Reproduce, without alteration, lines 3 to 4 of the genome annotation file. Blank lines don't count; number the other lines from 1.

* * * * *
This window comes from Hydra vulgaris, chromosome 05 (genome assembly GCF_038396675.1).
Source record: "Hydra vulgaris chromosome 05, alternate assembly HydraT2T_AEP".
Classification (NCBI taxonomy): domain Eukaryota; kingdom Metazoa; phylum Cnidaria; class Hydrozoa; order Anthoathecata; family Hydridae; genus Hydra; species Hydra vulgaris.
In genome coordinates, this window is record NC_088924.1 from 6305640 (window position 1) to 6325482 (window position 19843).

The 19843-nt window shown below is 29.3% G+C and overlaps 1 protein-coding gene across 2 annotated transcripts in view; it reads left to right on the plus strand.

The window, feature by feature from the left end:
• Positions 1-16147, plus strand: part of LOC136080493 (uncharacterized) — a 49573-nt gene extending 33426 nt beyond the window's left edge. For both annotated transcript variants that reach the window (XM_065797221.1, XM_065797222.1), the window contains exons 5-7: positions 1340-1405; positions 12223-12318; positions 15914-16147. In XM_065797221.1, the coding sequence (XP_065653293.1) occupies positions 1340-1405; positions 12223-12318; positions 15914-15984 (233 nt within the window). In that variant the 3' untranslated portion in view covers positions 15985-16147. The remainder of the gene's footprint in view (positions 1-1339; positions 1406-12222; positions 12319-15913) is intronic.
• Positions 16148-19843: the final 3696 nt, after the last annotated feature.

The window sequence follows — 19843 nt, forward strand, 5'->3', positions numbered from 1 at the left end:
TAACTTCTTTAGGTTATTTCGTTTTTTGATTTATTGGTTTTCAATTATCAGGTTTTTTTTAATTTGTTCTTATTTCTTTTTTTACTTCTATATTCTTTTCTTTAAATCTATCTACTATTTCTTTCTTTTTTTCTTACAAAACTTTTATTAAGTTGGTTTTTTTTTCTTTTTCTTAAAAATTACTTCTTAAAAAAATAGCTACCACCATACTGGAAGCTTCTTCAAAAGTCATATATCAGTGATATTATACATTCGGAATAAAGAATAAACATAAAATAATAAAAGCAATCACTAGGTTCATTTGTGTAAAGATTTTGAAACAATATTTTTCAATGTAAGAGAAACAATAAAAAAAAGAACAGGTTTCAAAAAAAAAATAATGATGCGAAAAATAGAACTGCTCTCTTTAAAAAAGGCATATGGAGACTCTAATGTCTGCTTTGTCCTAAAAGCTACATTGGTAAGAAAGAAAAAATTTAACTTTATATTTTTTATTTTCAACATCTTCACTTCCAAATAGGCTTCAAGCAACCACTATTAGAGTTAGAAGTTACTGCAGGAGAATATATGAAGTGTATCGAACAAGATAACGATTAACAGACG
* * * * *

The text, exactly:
Classification (NCBI taxonomy): domain Eukaryota; kingdom Metazoa; phylum Cnidaria; class Hydrozoa; order Anthoathecata; family Hydridae; genus Hydra; species Hydra vulgaris.
In genome coordinates, this window is record NC_088924.1 from 6305640 (window position 1) to 6325482 (window position 19843).